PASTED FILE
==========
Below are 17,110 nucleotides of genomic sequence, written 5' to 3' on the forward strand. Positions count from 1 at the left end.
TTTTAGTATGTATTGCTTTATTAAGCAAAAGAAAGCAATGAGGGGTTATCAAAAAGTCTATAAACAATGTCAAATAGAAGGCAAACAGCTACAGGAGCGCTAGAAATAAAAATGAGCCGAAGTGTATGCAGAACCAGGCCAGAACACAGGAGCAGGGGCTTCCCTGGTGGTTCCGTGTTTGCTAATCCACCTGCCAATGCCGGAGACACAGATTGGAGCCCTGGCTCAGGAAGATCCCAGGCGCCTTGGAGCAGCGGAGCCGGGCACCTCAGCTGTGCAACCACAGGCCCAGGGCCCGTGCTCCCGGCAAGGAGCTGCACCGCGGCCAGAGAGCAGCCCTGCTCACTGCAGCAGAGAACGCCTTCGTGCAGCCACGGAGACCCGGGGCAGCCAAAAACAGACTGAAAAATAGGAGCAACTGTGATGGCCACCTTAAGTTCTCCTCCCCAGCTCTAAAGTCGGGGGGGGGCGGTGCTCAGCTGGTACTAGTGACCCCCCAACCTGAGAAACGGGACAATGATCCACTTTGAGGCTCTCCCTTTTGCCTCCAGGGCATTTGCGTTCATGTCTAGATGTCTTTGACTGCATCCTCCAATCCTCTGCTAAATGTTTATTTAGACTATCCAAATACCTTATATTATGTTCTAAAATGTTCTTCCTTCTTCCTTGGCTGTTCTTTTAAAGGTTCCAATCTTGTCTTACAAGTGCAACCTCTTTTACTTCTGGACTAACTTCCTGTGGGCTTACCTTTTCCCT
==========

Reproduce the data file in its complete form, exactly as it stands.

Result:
Below are 17,110 nucleotides of genomic sequence, written 5' to 3' on the forward strand. Positions count from 1 at the left end.
TTTTAGTATGTATTGCTTTATTAAGCAAAAGAAAGCAATGAGGGGTTATCAAAAAGTCTATAAACAATGTCAAATAGAAGGCAAACAGCTACAGGAGCGCTAGAAATAAAAATGAGCCGAAGTGTATGCAGAACCAGGCCAGAACACAGGAGCAGGGGCTTCCCTGGTGGTTCCGTGTTTGCTAATCCACCTGCCAATGCCGGAGACACAGATTGGAGCCCTGGCTCAGGAAGATCCCAGGCGCCTTGGAGCAGCGGAGCCGGGCACCTCAGCTGTGCAACCACAGGCCCAGGGCCCGTGCTCCCGGCAAGGAGCTGCACCGCGGCCAGAGAGCAGCCCTGCTCACTGCAGCAGAGAACGCCTTCGTGCAGCCACGGAGACCCGGGGCAGCCAAAAACAGACTGAAAAATAGGAGCAACTGTGATGGCCACCTTAAGTTCTCCTCCCCAGCTCTAAAGTCGGGGGGGGGCGGTGCTCAGCTGGTACTAGTGACCCCCCAACCTGAGAAACGGGACAATGATCCACTTTGAGGCTCTCCCTTTTGCCTCCAGGGCATTTGCGTTCATGTCTAGATGTCTTTGACTGCATCCTCCAATCCTCTGCTAAATGTTTATTTAGACTATCCAAATACCTTATATTATGTTCTAAAATGTTCTTCCTTCTTCCTTGGCTGTTCTTTTAAAGGTTCCAATCTTGTCTTACAAGTGCAACCTCTTTTACTTCTGGACTAACTTCCTGTGGGCTTACCTTTTCCCT